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Long. You swore to that, Biron, and to the rest.
Biron. By yea and nay, fir, then I fwore in jest...
King. Why, that to know, which else we should not
Biron. Come on then, I will swear to study so,
When I to feast expressly am forbid;
When mistresses from common sense are hid:
troth. if study's gain be thus, and this be fo, Study knows that, which yet it doth not know: Swear me to this, and I will ne'er fay, no.
King. These be the stops that hinder study quite,
Biron. Why, all delights are vain; but that most vain,
To seek the light of truth; while truth the while
Light, seeking light, doth light of light beguile :
And give him light that was it blinded by. Study is like the heaven's glorious fun,
That will not be deep search'd with saucy looks; Small have continual plodders ever won,
Save base authority from others' books. These earthly godfathers of heaven's lights,
That give a name to every fixed star, Have no more profit of their shining nights,
Than those that walk, and wot not what they are, Too much to know, is, to know nought but fame And every godfather can give a name.
King. How well he's read, to reason against reading! Dum. Proceeded well, to stop all good proceeding! Long. He weeds the corn, and still lets grow the weeding.
[breeding Biron. The spring is near, when green geese are a Dum. How follows that? Biron. Fit in his place and time, Dum. In reason nothing. Biron. Something then in rhime.
Long. Biron is like an envious sneaping frost,
Before the birds have any cause to sing?
King. Well, sit you out: go home, Biron ; adieu !
you: And, though I have for barbarism spoke more;
Than for that angel knowledge you can say,
Yet confident I'll keep what I have swore,
And bide the penance of each three years' day.
King.How well thisyielding rescuesthee from shame!
Birón. [Reads.] Item, That no woman shall come within a mile of my court.And hath this been proclaimed ?
LONG. Four days ago.
Biron. Let's see the penalty.
Long. Marry, that did I.
[Reads.] Item, If any man be seen to talk with a woman within the term of three years, he shall endure such publick Jhame as the rest of the court can possibly devise.. This article, my liege, yourself must break;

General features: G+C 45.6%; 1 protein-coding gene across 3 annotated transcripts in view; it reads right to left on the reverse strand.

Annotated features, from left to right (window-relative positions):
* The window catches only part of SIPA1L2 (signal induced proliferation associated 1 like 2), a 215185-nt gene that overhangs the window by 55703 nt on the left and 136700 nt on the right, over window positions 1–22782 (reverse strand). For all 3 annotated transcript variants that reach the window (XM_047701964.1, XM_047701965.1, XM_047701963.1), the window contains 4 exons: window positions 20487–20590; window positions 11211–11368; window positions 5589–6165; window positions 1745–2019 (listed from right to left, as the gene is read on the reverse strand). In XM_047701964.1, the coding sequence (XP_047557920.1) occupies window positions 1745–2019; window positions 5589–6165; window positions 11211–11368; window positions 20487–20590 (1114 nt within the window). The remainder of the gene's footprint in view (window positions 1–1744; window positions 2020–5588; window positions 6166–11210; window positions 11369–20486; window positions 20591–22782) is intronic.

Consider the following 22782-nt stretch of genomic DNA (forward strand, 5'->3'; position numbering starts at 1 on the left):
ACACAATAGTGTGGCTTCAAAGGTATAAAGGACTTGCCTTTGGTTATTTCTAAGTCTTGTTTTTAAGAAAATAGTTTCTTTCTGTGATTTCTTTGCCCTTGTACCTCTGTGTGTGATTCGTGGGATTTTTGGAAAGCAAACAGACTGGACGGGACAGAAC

For, well you know, here comes in embassy The French king's daughter, with yourself to speak,
A maid of grace, and complete majesty, About surrender-up of Aquitain
To her decrepit, sick, and bed-rid father ;
Or vainly comes the admired princess hither.
Biron, So study evermore is overshot;
King. We must, of force, dispense with this decree ; She must lie here on mere necessity. Biron. Necessity will make us all forsworn
Three thousand times within this three years' space: For every man with his affects is born ;
Not by might master'd, but by special grace: If I break faith, this word shall speak for me, I am forsworn on mere necessity.-So to the laws at large I write my name : [Subscribes,
And he, that breaks them in the least degree, Stands in attainder of eternal shame :
Suggestions are to others, as to me;
With a refined traveller of Spain;
That hath a mint of phrases in his brain :
Doth ravish, like enchanting harmony;
Have chose as umpire of their mutiny;
For interim to our studies, shall relate,
From tawny Spain, lost in the world's debate,
Biron. Armado is a moft illustrious wight,
Long. Costard the swain, and he, shall be our sport;
And, so to study, three years is but short.
Enter Dull, with a letter, and COSTARD. Dull. Which is the duke's own person? Biron. This, fellow; What would'st ?
Dull. I myself reprehend his own person, for I am his grace's tharborough : but I would see his own person in flesh and blood.
Cost. This is he.
Dull. Signior Arme-Arme-commends you. There's villainy abroad; this letter will tell you more.
Cost. Sir, the contempts thereof are as touching me,
Biron. How low foever the matter, I hope in God for high words.
(patience! Long. A high hope for a low having : God grant us Biron. To hear? or forbear hearing ?
Long. To hear meekly, sir, and to laugh moderately; or to forbear both.
Biron. Well, sir, be it as the stile shall give us cause to climb in the merriness.
Cost. The matter is to me, fir, as concerning Jaquenetta. The manner of it is, I was taken with the manner.
Biron. In what manner?
Cost. In manner and form following, fir; all those three: I was seen with her in the manor house, sitting with her
the form, and taken following her into the park; which, put together, is, in manner and form following. Now, fir, for the manner,--it is the manner of a man to speak to a woman : for the form,-in some form.
Biron. For the following, fir ?
Cost. As it shall follow in my correction ; And God defend the right!